Islamic Humanism

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Oxford University Press, Mar 27, 2003 - History - 288 pages
This book is an attempt to explain how, in the face of increasing religious authoritarianism in medieval Islamic civilization, some Muslim thinkers continued to pursue essentially humanistic, rational, and scientific discourses in the quest for knowledge, meaning, and values. Drawing on a wide range of Islamic writings, from love poetry to history to philosophical theology, Goodman shows that medieval Islam was open to individualism, occasional secularism, skepticism, even liberalism.

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1 The Sacred and the Secular
2 Humanism and Islamic Ethics
3 Being and Knowing
4 The Rise of Universal Historiography

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Page 20 - The fundamental malaise of modern Islam is a sense that something has gone wrong with Islamic history.
Page 14 - Truth and falsehood cannot coexist on earth. When Islam makes a general declaration to establish the lordship of God on earth and to liberate humanity from the worship of other creatures, it is contested by those who have usurped God's sovereignty on earth. They will never make peace. Then [Islam] goes forth destroying them to free humans from their power . . . the liberating struggle of jihad does not cease until all religion belongs to...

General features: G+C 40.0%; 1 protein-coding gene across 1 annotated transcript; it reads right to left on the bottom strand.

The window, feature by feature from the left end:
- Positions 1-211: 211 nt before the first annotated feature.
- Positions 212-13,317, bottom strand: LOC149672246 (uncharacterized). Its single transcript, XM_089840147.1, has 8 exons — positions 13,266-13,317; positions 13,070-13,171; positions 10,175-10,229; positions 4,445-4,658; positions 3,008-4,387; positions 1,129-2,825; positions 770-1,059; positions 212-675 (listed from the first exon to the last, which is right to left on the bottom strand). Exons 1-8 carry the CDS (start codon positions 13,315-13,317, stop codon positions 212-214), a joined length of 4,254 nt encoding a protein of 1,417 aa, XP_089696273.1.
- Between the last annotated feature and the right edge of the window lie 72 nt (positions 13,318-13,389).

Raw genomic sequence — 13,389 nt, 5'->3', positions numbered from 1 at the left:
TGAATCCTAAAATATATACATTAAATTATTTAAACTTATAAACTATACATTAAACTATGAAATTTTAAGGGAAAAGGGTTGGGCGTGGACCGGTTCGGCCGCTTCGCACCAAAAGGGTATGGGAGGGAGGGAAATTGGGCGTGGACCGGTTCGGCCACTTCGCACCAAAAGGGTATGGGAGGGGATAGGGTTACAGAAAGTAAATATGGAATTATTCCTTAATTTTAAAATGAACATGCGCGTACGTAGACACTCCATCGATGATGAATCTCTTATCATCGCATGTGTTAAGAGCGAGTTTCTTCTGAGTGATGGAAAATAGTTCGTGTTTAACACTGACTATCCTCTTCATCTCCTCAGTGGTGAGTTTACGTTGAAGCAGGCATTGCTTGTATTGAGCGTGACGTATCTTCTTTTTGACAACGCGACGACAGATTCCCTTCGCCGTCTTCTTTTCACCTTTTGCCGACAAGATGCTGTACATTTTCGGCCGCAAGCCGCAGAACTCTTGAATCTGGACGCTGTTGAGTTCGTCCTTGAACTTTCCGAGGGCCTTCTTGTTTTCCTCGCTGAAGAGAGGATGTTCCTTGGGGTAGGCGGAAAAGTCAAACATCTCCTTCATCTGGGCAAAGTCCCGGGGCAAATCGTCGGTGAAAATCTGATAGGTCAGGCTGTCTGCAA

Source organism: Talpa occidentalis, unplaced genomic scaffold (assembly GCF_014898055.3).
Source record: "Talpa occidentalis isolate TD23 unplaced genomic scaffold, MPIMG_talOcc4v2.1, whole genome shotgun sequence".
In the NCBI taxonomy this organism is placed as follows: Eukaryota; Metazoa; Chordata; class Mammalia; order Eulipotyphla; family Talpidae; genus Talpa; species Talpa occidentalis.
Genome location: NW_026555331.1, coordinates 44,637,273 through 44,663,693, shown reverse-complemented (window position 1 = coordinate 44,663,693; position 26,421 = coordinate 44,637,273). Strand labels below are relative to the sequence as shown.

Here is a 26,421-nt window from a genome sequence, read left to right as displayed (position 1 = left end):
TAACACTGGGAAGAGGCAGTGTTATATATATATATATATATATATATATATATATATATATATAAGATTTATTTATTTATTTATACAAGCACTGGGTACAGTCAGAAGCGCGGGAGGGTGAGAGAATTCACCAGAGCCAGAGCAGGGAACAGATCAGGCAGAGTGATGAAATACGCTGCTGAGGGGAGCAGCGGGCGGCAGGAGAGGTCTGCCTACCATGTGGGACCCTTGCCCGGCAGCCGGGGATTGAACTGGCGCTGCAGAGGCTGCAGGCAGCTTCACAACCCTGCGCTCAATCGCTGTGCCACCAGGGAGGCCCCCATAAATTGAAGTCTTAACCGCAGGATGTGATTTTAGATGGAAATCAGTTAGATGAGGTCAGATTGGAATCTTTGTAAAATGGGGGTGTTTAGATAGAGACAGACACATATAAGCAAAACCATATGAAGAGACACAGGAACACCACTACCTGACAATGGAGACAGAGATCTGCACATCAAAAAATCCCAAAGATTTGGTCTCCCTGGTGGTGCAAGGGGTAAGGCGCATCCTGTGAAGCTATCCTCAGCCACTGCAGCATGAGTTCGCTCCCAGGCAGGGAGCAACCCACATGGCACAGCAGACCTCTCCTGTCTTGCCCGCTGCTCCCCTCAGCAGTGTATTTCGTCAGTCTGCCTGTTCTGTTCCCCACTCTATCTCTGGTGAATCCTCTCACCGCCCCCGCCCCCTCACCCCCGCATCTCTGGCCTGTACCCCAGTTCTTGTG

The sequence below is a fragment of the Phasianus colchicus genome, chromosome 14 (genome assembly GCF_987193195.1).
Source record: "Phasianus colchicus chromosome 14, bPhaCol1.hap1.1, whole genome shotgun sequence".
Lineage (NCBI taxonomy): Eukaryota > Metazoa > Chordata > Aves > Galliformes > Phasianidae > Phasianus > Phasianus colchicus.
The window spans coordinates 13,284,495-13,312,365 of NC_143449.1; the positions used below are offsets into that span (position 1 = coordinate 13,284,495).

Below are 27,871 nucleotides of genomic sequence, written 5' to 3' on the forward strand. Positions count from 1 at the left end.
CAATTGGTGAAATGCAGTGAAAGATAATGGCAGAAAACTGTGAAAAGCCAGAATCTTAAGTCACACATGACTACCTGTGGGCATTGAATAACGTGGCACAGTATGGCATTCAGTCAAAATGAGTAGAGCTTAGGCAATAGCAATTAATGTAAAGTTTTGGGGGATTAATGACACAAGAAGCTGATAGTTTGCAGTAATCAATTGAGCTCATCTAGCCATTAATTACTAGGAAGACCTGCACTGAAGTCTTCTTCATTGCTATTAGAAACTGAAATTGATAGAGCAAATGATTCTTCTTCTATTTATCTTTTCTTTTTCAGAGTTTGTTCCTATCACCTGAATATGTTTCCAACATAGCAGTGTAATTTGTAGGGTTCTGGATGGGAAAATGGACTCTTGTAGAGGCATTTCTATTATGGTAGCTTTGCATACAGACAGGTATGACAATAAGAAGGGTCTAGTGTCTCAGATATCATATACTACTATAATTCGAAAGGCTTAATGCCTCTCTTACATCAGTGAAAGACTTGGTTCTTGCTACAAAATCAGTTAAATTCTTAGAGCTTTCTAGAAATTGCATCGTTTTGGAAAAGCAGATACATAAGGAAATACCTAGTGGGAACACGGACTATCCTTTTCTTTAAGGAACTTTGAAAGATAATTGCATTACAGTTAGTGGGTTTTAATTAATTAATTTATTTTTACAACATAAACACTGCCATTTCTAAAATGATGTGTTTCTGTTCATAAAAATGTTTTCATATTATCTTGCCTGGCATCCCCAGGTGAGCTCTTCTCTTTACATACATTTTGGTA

Page xiii - JPOS Journal of the Palestine Oriental Society JQR Jewish Quarterly Review JRAS Journal of the Royal Asiatic Society...

About the author (2003)

Lenn E. Goodman is Professor of Philosophy at Vanderbilt University. Among his many publications are In Defense of Truth (2001), Jewish and Islamic Philosophy: Crosspollinations in the Classic Age (1999), Judaism, Human Rights, and Human Values (OUP, 1998), and God of Abraham (OUP, 1996).

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